ILLINOIS APPELLATE COURT THIRD DISTRICT JUDGMENT REVERSED.
OPINION FILED MARCH 16, 1976.
THE PEOPLE OF THE STATE OF ILLINOIS, PLAINTIFF-APPELLEE,
DAVID SCHLOTTMAN, DEFENDANT-APPELLANT.
APPEAL from the Circuit Court of Tazewell County; the Hon.
WILLIAM J. REARDON, Judge, presiding.
MR. JUSTICE BARRY DELIVERED THE OPINION OF THE COURT:
The defendant, David Schlottman, appeals from his conviction for possessing not less than 10 nor more than 30 grams of cannabis in violation of section 4(c) of the Cannabis Control Act (Ill. Rev. Stat. 1973, ch. 56 1/2, par. 704(c)). Schlottman was charged by complaint. The court conducted a hearing on defendant's motion to suppress certain evidence and denied his motion. He was found guilty at a bench trial and was sentenced to one year of probation, a one hundred dollar fine, and costs of fifteen dollars.
He raises three issues in his appeal: (1) Whether his conviction should be reversed because his motion to suppress evidence was improperly denied, the evidence being the product of an unlawful stop for questioning, (2) whether his conviction must be reversed because the record does not affirmatively show that his waiver of jury trial was made knowingly and understandingly, and (3) whether it was an abuse of the trial court's discretion to impose, as a part of defendant's sentence, a fine of one hundred dollars without first considering defendant's financial resources and future ability to pay such a fine.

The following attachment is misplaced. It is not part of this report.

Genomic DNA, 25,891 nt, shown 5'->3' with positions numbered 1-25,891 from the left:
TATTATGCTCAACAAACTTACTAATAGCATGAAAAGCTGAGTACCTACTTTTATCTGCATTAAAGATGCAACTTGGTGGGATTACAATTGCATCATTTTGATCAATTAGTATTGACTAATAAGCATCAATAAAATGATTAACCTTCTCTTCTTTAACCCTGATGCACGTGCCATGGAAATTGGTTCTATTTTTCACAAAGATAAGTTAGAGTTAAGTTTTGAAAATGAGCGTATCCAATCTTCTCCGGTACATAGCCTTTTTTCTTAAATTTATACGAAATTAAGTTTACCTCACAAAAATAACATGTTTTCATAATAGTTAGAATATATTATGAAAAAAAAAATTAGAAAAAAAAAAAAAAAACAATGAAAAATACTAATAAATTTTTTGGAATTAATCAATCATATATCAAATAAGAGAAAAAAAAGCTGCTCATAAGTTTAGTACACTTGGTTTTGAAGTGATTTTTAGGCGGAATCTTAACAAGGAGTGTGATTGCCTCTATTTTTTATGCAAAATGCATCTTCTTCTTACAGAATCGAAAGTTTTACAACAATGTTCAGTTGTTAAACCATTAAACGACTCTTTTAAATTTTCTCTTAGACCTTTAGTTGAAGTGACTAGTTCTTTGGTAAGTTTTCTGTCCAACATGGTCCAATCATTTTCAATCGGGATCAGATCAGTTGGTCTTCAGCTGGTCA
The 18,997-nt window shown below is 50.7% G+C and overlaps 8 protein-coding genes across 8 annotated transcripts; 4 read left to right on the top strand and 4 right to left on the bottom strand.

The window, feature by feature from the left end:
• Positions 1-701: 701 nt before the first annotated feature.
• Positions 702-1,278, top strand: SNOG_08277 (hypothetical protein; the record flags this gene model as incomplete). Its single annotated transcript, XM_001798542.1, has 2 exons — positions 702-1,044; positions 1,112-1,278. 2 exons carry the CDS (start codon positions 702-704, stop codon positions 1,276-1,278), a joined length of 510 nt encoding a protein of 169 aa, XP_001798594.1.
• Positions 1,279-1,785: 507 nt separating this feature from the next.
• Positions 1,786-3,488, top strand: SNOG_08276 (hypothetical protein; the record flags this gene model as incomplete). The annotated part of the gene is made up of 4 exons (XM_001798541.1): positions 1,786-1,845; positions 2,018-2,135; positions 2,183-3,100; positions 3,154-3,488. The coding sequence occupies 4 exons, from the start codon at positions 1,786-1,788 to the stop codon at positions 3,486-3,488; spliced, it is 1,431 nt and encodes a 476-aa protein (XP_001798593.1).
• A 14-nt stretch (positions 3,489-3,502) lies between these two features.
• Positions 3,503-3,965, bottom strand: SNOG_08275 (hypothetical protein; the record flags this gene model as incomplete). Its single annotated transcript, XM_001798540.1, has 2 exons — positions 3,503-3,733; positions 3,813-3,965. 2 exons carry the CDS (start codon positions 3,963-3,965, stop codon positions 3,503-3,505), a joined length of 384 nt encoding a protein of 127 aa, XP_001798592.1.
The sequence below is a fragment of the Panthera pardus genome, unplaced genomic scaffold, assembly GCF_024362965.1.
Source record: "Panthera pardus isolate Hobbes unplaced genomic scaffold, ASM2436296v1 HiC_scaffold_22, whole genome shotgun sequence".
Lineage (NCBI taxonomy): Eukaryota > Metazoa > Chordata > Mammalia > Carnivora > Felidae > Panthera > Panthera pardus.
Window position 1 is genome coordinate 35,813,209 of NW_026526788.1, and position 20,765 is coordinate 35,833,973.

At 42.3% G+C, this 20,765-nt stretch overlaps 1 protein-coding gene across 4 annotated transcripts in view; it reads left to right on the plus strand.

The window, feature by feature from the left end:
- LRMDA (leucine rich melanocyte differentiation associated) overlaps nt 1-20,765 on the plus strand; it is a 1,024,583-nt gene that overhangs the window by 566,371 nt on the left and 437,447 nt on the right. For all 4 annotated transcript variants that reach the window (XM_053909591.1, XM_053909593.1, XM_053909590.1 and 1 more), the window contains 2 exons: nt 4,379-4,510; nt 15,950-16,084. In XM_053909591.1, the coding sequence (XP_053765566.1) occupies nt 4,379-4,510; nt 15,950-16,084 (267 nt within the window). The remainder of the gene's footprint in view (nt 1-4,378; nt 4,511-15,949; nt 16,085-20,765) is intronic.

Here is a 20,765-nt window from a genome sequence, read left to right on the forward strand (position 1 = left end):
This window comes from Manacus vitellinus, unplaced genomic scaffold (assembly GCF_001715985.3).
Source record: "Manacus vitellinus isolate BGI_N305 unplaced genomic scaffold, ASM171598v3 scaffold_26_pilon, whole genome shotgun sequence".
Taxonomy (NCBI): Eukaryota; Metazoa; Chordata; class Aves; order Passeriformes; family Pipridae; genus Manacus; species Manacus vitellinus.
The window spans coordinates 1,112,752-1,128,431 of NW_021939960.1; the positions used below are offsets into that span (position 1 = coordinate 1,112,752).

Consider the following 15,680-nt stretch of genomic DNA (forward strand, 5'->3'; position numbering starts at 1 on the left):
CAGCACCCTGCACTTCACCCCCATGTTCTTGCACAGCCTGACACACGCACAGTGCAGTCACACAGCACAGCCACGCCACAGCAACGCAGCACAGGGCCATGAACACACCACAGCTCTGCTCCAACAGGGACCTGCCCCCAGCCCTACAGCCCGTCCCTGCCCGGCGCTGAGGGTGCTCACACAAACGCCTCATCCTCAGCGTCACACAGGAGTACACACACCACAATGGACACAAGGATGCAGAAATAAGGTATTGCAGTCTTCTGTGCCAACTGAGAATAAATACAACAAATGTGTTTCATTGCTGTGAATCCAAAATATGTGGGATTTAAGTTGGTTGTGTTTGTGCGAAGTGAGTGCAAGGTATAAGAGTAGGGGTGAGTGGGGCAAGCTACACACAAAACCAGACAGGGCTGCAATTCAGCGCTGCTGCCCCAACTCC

In view of our disposition of the first issue raised by defendant, it is unnecessary to comment upon or decide the other issues raised.
We agree with defendant's contention that his conviction must be reversed because his motion to suppress evidence was improperly denied. On the night defendant was arrested, May 24, 1974, at about 10 p.m. two Tazewell County deputy sheriffs were dispatched to investigate a teenage drinking and "pot" party which was reported to be going on near Mackinaw Bridge. The area around the bridge is essentially rural. While proceeding to the scene the officers stopped three or four cars coming from the scene. One of the cars was stopped as far as three or four miles from the bridge. These investigative stops uncovered no evidence of crime, and no arrests resulted. The individuals stopped corroborated the report of a party going on at Mackinaw Bridge. As the officers neared the bridge they encountered the local farmer who had called in the original complaint. He informed them that the party had been there but that he had broken it up and dispersed the participants. After examining the scene, and finding no one present, the officers drove across the bridge and proceeded down the rural gravel road for some distance. They parked their car and extinguished its lights. Their testimony indicated that after waiting for two or three minutes they observed the defendant's car proceeding slowly towards them and towards the bridge. The car was not fleeing from the scene of the party as they suspected the cars they stopped earlier were. Both officers admit they had no idea of who was in the oncoming car. They further admit that there was nothing unusual about the operation of defendant's vehicle and that they did not observe the violation of any traffic laws. The farmer had not described any particular vehicles to them. When defendant's car approached nearer the deputies turned on the lights of their squad car and pulled across the road blocking the path of defendant's car. After the stop had been completed the deputies directed the occupants to get out and produce identification. As defendant exited the car a bag of what appeared to be cannabis came into the plain view of the police.